[00:24:29] So that’s the first thing as to how to recognize who they are. And then how to communicate with them.
[00:24:36] And that was the second module. And then the third module helped develop practices to really for health care providers to learn ways to help empower caregivers and to support them.
[00:24:50] So these are beautiful modules. My role was was not a hugely extensive, but I did review the content and because I now spend all of my time pretty much clinically talking with caregivers I could use that lens and think of their stories and make sure that we were you know identifying all of the kind of common themes. Everybody’s journey is a little bit different. No two caregivers are exactly the same or no solution is going to work for everybody. But there are common themes for sure that we all share.
[00:25:27] And then the other piece was to really validate the time and energy that professionals would put into learning these things and doing the modules they get what we call continuing education credits, which every professional discipline needs to have to sort of keep their license or registration current.
[00:25:51] And so this it gives them something back and it also acknowledges how valuable or important we think the content of these modules is.
Diane Berardi [00:25:59] Definitely.
[00:26:02] Leave us with one key takeaway you have for other health care providers that are listening around the world.
Leslie Nickell, MD [00:26:08] OK and I have thought about this. It’s hard for me to think of it took to put down in one. But..
Diane Berardi [00:26:17] You can do two. [laughing]
Leslie Nickell, MD [00:26:19] I think, I think the… Well I’m going to start with this one. Which is I think, Try to be mindful of the assumptions that you make.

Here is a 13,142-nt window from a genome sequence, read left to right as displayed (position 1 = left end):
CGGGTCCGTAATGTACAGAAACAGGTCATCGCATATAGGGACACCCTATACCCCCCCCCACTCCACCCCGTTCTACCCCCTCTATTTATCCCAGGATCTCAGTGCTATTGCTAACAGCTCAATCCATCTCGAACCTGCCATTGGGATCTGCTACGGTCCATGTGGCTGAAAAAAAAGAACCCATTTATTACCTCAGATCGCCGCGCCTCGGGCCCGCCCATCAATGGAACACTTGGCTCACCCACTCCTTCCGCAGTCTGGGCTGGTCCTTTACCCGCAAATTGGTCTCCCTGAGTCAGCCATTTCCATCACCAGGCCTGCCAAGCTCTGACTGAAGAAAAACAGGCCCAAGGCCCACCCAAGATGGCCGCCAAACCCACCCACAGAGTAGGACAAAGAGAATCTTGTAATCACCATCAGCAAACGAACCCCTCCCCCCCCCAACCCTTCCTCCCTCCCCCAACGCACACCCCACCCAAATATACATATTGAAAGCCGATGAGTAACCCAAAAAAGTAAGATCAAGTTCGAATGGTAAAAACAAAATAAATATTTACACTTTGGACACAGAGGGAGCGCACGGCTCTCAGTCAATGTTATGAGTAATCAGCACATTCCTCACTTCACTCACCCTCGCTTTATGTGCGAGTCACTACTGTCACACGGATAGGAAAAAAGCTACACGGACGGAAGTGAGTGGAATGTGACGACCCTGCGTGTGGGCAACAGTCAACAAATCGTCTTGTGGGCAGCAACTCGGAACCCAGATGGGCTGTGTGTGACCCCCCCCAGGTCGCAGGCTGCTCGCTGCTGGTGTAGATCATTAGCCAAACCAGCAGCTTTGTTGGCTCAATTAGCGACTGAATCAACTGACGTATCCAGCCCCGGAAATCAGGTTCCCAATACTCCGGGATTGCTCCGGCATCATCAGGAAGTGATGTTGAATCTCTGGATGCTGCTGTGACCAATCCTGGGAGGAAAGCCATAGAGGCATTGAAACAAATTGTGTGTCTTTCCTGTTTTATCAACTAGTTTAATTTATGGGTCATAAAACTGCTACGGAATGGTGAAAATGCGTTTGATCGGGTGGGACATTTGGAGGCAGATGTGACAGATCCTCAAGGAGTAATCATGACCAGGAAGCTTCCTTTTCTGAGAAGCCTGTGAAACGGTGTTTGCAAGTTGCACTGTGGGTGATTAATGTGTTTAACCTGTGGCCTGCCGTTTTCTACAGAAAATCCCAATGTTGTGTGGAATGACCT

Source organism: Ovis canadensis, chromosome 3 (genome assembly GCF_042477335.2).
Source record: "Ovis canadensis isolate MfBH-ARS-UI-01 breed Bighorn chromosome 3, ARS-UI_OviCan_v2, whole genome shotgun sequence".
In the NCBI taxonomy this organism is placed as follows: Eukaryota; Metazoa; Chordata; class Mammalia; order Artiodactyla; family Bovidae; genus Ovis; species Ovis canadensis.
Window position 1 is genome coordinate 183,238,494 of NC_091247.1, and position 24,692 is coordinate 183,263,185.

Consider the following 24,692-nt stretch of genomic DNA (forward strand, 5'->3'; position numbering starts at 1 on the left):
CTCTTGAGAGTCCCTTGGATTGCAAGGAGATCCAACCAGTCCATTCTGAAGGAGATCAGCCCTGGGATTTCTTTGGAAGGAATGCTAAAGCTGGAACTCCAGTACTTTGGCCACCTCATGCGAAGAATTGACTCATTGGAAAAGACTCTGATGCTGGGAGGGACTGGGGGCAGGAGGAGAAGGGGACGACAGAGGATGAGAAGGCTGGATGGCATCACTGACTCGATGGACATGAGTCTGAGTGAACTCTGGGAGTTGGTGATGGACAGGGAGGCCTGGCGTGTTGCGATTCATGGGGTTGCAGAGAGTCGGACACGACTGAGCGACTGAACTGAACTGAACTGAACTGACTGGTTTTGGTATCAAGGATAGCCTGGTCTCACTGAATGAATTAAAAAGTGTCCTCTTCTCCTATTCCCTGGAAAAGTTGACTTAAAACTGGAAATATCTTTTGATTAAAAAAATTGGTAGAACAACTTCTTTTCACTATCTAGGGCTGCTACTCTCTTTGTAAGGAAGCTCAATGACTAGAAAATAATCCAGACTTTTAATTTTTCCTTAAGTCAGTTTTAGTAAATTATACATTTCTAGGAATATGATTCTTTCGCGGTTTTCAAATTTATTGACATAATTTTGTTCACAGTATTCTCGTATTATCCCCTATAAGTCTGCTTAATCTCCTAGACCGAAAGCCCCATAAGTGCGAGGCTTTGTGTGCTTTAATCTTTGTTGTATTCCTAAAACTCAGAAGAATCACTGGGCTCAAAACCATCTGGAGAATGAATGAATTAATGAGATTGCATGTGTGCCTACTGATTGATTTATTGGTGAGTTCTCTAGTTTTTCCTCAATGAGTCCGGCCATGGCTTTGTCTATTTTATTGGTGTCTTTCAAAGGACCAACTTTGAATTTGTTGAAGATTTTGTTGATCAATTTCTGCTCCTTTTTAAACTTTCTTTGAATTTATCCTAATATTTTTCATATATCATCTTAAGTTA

[00:26:29] We tend to do that and we’re not even aware that we’re doing it.
Diane Berardi [00:26:34] Yeah.
Leslie Nickell, MD [00:26:34] And so, because of those assumptions we then tend to either discount that someone’s going to you know be helpful or they’re going to be demanding or you know don’t give this one eye contact because they’re going to ask me something.
[00:26:52] Don’t make assumptions that, you know even about the relationship, because these relationships are complex and you know I’ve been in a caregiver role too and you know you’d bring all of that history with you to that caregiving role.
Diane Berardi [00:27:04] Yeah.
Leslie Nickell, MD [00:27:05] And so, I think as health care professionals we need to be mindful that no particular day is the same as another day. And that caregivers may be feeling more or less loving or more or less capable on any given day. We need to be aware of that.
[00:27:29] And that they may appear to be doing fine. But it’s important not to just take that at face value but to really listen and be aware of how they are doing.
[00:27:44] Ask how they’re doing.
Diane Berardi [00:27:46] Dr. Leslie Nickell, thank you so much for being here.
[00:27:52] Oh thank you for having me. I really enjoyed talking with you, Dr. Berardi. Thank you for caring for caregivers.
Diane Berardi [00:27:59] Thank you for doing the same and all the work you’re doing.
[00:28:07] Parents Are Hard To Raise family, I love getting your e-mails and questions so please keep sending them. You can reach me at Diane at Parents Are Hard To Raise dot org or just click the green button on our home page.
[00:28:17] Parents Are Hard To Raise is a CounterThink media production. The music used in this broadcast was managed by Cosmo Music, New York, New York. Our New York producer Joshua Green. Our broadcast engineer is Well Gambino. And from our London studios, is the melodic voice of our announcer, Miss Dolly D.
[00:28:33] We love our parents but parents sure are hard to raise. Thank you so much for listening.
[00:28:39] Till next time… May you forget everything you don’t want to remember and remember everything you don’t want to forget.
[00:28:45] See you again next week.